The protests continue in Wisconsin over Governor Walker's legislation to strip collective bargaining from unions. He says this is necessary to balance the budget, but public employees have already agreed to all the financial concessions he wanted -- higher healthcare premiums and higher pension contributions. Besides the fact that the public unions that cost the state the most -- i.e. the police and firefighters -- are the only two unions exempt from these new policies.
Anyhoo, while I was educating myself about what was "really" going on in Dairyland, I came across this blog post by Jonathan Cohn, who put it all in a new perspective.
But I wonder if this whole debate misses the point. Suppose public workers really do make more than private sector workers. Who’s to say that the problem is public workers making too much, rather than private sector workers making too little?
For example, according to official Labor Department statistics cited in a recent National Affairsarticle, the average salary for a janitor working in government as of 2005 was $23,700, or around $26,700 in today’s dollars, while the average salary for a janitor working in the private sector was $19,800, or around $22,326 in today’s dollars. But does that mean the woman cleaning toilets at a county courthouse was making too much? Or that the one cleaning toilets at a corporate office was making too little?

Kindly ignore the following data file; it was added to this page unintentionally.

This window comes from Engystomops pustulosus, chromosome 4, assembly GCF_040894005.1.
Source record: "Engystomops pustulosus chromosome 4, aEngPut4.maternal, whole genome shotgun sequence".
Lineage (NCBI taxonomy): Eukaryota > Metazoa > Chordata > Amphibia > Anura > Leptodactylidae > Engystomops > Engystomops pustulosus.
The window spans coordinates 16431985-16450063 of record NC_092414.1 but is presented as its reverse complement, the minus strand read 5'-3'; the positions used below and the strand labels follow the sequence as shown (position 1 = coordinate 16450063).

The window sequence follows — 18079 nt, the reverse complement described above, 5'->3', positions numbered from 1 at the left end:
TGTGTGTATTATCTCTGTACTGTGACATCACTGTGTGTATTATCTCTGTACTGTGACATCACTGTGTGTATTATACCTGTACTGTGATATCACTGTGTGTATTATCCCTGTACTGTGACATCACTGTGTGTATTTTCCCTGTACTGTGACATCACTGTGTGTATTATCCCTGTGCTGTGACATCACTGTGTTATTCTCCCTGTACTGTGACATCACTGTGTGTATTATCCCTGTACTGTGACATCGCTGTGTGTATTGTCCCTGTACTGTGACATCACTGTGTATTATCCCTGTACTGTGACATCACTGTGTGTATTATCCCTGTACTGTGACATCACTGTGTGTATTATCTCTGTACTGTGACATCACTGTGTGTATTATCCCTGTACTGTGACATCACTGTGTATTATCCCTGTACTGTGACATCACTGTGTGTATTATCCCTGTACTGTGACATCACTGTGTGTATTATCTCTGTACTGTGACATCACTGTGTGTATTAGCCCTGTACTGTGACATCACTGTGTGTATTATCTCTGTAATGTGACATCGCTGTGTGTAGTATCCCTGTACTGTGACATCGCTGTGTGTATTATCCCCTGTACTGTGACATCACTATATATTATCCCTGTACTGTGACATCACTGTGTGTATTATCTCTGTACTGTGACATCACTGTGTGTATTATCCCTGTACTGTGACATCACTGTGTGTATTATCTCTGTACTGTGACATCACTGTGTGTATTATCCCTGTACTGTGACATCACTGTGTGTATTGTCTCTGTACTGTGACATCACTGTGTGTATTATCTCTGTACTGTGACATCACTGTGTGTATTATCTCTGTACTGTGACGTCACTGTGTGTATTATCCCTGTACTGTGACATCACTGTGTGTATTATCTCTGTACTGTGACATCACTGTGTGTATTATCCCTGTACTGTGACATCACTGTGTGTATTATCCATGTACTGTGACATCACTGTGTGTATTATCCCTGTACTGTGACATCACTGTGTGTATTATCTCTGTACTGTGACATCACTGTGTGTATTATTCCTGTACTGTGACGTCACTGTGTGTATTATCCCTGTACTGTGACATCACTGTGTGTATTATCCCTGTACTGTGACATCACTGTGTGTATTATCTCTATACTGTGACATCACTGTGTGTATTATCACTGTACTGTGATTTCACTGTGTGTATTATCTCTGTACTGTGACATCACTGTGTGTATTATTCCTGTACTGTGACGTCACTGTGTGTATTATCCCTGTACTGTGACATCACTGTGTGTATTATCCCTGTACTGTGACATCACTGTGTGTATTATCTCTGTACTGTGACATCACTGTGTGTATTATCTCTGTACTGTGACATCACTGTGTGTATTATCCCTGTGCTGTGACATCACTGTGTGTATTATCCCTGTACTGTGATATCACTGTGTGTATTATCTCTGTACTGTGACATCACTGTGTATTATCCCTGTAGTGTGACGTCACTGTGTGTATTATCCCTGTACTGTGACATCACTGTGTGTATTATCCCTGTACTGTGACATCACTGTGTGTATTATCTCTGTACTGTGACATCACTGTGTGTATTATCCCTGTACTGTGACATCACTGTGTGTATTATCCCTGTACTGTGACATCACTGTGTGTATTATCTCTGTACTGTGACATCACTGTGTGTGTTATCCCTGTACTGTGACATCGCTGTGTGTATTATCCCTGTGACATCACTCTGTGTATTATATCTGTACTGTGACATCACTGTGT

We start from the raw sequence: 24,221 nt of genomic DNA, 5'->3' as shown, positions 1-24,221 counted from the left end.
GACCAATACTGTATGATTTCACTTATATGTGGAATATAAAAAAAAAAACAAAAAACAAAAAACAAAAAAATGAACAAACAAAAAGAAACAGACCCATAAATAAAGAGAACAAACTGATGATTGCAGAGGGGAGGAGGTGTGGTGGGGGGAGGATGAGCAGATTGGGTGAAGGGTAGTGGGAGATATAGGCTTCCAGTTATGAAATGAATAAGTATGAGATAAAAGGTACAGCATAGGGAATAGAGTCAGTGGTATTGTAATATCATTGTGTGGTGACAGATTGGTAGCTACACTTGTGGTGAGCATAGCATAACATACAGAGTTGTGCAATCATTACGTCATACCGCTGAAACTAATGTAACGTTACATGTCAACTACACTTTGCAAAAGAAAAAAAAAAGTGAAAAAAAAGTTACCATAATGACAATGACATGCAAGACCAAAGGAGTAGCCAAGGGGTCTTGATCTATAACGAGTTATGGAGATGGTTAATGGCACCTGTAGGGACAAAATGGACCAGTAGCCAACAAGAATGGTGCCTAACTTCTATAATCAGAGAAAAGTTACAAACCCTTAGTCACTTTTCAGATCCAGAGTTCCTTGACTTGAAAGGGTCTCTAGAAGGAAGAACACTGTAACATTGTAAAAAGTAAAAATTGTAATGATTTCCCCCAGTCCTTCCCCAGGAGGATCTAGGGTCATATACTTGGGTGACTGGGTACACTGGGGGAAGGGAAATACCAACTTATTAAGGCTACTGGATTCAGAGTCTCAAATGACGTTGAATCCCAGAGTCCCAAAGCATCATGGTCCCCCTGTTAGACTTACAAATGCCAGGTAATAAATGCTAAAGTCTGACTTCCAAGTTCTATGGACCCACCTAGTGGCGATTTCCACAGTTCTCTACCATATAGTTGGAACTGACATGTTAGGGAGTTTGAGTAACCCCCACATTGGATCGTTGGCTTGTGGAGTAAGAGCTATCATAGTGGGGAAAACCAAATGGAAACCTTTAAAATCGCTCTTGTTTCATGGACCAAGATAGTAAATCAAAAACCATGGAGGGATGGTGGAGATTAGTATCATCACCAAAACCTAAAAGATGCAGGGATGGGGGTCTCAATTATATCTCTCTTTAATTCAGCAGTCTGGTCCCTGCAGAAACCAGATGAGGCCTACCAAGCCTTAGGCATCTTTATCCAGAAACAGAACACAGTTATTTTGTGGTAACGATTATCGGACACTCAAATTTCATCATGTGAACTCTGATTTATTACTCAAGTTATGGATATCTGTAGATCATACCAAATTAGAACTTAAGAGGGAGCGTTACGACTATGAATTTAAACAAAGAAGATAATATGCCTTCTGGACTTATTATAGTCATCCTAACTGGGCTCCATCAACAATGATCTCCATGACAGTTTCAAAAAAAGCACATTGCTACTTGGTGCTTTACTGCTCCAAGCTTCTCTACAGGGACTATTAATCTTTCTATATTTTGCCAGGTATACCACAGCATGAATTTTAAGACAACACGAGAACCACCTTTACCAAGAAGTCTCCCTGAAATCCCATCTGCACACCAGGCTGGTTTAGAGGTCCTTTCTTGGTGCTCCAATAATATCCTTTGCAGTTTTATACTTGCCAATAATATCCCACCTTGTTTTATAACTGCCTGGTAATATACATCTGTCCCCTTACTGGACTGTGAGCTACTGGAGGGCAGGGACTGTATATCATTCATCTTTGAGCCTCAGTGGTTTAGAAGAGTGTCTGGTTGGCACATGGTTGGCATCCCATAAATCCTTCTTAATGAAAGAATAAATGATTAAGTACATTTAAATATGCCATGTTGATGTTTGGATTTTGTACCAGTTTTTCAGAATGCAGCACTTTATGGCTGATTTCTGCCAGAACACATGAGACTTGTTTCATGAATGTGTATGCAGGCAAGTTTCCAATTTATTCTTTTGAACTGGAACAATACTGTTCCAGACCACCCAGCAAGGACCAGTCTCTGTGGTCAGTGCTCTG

Perhaps, like Jonathan Cohn says, the real problem is that everyone turns a blind eye to how little private employees are paid. Afterall, some of the most profitable companies pay their CEO's hundreds of thousands (if not millions) of dollars while paying nothing in corporate taxes.
-----Public vs. private employees: is one's compensation too high? or the other's too low?